The recent terror attacks in Bangladesh happened in the suburb that I live in whenever I go back, which really shook me to the ground along with all the major atrocities committed around the world. I was very lucky to have the team at CapX being totally on board with me writing about the growth of extremism and terrorism in Bangladesh. It is an issue I care very deeply about and I feel so gracious to be able to exercise my freedom of expression and have it published on the website for everyone to read here!

Carrying on with my list of London tourist activities, the assistant editor of CapX was lovely enough to show me around the Parliament House and Westminster Abbey. These two buildings truly capture Great Britain from its detailed architecture to its lunch rooms serving bangers and mash! On the hot Saturday afternoon I went to the world famous Portobello Road Markets. It truly lives to its reputation- the markets are vibrantly filled with stalls from different parts of the world!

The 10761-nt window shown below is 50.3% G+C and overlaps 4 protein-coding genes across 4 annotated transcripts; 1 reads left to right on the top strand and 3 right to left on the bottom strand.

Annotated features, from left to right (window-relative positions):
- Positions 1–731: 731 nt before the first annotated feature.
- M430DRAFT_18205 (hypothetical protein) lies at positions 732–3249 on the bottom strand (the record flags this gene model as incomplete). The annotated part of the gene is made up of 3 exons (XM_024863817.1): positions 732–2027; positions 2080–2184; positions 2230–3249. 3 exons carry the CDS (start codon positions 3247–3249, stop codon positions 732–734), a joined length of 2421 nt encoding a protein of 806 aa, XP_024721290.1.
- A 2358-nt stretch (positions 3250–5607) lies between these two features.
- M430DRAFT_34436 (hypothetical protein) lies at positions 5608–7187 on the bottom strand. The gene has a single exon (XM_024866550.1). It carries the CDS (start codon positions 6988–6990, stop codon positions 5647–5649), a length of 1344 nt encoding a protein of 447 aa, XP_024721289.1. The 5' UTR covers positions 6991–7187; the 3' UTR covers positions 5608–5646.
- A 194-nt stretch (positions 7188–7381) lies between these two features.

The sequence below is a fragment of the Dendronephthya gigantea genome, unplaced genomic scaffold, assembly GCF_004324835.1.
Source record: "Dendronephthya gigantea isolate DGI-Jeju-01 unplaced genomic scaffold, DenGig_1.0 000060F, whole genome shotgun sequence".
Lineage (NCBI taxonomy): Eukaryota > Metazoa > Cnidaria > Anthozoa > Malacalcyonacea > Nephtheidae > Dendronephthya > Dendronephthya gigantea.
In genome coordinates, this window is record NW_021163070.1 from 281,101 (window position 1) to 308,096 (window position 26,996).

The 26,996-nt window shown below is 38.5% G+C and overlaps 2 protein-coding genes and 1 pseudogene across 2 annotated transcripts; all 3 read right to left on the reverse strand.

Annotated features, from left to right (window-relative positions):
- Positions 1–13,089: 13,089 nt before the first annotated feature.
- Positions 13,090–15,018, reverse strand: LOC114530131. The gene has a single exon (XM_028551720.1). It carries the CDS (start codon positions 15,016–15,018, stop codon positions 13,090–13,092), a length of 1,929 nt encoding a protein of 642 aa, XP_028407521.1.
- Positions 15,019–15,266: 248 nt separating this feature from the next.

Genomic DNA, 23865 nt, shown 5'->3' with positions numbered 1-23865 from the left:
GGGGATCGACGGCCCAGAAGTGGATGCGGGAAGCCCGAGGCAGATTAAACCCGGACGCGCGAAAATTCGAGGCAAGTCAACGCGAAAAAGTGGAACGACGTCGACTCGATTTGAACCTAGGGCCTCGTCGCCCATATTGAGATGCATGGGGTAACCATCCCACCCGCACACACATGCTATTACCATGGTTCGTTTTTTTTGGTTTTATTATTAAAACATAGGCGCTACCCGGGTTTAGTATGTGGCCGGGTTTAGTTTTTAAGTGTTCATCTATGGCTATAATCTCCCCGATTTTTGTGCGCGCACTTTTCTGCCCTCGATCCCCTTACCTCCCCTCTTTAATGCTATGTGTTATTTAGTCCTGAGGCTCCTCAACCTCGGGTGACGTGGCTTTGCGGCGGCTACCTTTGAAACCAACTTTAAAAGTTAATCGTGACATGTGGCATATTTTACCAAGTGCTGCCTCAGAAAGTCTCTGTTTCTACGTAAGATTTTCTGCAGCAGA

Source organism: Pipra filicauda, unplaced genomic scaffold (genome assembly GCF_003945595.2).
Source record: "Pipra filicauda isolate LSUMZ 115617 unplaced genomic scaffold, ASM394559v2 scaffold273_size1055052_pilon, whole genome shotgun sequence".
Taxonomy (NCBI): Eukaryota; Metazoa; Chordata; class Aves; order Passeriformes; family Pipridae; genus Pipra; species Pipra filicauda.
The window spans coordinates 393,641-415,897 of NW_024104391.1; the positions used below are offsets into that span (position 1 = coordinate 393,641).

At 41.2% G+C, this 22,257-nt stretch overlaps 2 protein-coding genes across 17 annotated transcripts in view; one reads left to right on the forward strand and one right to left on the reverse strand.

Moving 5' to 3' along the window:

Four weeks down and one more to go, my time in London is almost coming to an end. I am not going to lie I am feeling very sad to have to leave in a week but I am so excited to come back to Perth and share everything I’ve learnt here!

Conversations with former chancellor George Osborne!

At the Parliament House!

Exploring the world famous Portobello Road!